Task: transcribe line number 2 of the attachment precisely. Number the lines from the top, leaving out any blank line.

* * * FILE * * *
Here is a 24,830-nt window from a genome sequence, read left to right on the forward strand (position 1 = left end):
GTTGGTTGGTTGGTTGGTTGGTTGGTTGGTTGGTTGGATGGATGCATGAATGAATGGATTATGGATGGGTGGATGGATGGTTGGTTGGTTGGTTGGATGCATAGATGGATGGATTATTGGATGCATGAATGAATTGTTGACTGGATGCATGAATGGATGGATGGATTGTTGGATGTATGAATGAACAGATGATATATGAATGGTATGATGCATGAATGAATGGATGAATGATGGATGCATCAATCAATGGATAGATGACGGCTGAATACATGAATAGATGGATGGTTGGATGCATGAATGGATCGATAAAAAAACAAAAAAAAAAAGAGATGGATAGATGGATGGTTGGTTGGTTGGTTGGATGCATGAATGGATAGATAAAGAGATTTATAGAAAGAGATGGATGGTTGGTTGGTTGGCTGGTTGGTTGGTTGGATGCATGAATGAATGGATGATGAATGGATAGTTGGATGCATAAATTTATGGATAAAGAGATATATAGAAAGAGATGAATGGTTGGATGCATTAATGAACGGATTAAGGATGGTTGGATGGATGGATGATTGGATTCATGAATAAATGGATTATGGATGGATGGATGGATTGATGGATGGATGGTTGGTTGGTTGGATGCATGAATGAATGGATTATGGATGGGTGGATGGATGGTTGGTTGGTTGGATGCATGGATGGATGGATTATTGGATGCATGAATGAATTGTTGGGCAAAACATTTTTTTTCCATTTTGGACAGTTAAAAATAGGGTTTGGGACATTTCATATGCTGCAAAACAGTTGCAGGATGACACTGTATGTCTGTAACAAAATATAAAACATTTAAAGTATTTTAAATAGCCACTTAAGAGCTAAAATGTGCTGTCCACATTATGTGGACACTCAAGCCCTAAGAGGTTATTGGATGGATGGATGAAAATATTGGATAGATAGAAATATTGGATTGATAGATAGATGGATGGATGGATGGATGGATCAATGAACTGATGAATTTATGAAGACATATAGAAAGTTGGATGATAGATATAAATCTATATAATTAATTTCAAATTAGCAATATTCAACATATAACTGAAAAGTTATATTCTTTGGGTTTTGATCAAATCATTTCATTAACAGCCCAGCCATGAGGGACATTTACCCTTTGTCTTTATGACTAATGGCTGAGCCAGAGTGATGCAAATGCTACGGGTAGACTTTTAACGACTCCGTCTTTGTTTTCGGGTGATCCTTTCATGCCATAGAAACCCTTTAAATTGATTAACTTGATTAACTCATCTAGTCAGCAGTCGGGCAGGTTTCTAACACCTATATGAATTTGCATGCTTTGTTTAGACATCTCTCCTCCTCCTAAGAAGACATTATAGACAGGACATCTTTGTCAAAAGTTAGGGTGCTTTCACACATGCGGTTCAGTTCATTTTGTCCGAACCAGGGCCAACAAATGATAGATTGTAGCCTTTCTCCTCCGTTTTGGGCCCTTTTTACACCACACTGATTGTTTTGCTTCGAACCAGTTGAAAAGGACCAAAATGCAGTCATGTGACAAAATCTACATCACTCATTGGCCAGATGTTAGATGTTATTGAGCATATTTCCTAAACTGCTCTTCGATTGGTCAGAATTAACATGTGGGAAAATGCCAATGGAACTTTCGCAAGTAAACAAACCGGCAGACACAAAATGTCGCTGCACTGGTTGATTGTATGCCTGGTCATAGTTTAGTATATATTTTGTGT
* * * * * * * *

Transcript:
GTTGGTTGGTTGGTTGGTTGGTTGGTTGGTTGGTTGGATGGATGCATGAATGAATGGATTATGGATGGGTGGATGGATGGTTGGTTGGTTGGTTGGATGCATAGATGGATGGATTATTGGATGCATGAATGAATTGTTGACTGGATGCATGAATGGATGGATGGATTGTTGGATGTATGAATGAACAGATGATATATGAATGGTATGATGCATGAATGAATGGATGAATGATGGATGCATCAATCAATGGATAGATGACGGCTGAATACATGAATAGATGGATGGTTGGATGCATGAATGGATCGATAAAAAAACAAAAAAAAAAAGAGATGGATAGATGGATGGTTGGTTGGTTGGTTGGATGCATGAATGGATAGATAAAGAGATTTATAGAAAGAGATGGATGGTTGGTTGGTTGGCTGGTTGGTTGGTTGGATGCATGAATGAATGGATGATGAATGGATAGTTGGATGCATAAATTTATGGATAAAGAGATATATAGAAAGAGATGAATGGTTGGATGCATTAATGAACGGATTAAGGATGGTTGGATGGATGGATGATTGGATTCATGAATAAATGGATTATGGATGGATGGATGGATTGATGGATGGATGGTTGGTTGGTTGGATGCATGAATGAATGGATTATGGATGGGTGGATGGATGGTTGGTTGGTTGGATGCATGGATGGATGGATTATTGGATGCATGAATGAATTGTTGGGCAAAACATTTTTTTTCCATTTTGGACAGTTAAAAATAGGGTTTGGGACATTTCATATGCTGCAAAACAGTTGCAGGATGACACTGTATGTCTGTAACAAAATATAAAACATTTAAAGTATTTTAAATAGCCACTTAAGAGCTAAAATGTGCTGTCCACATTATGTGGACACTCAAGCCCTAAGAGGTTATTGGATGGATGGATGAAAATATTGGATAGATAGAAATATTGGATTGATAGATAGATGGATGGATGGATGGATGGATCAATGAACTGATGAATTTATGAAGACATATAGAAAGTTGGATGATAGATATAAATCTATATAATTAATTTCAAATTAGCAATATTCAACATATAACTGAAAAGTTATATTCTTTGGGTTTTGATCAAATCATTTCATTAACAGCCCAGCCATGAGGGACATTTACCCTTTGTCTTTATGACTAATGGCTGAGCCAGAGTGATGCAAATGCTACGGGTAGACTTTTAACGACTCCGTCTTTGTTTTCGGGTGATCCTTTCATGCCATAGAAACCCTTTAAATTGATTAACTTGATTAACTCATCTAGTCAGCAGTCGGGCAGGTTTCTAACACCTATATGAATTTGCATGCTTTGTTTAGACATCTCTCCTCCTCCTAAGAAGACATTATAGACAGGACATCTTTGTCAAAAGTTAGGGTGCTTTCACACATGCGGTTCAGTTCATTTTGTCCGAACCAGGGCCAACAAATGATAGATTGTAGCCTTTCTCCTCCGTTTTGGGCCCTTTTTACACCACACTGATTGTTTTGCTTCGAACCAGTTGAAAAGGACCAAAATGCAGTCATGTGACAAAATCTACATCACTCATTGGCCAGATGTTAGATGTTATTGAGCATATTTCCTAAACTGCTCTTCGATTGGTCAGAATTAACATGTGGGAAAATGCCAATGGAACTTTCGCAAGTAAACAAACCGGCAGACACAAAATGTCGCTGCACTGGTTGATTGTATGCCTGGTCATAGTTTAGTATATATTTTGTGT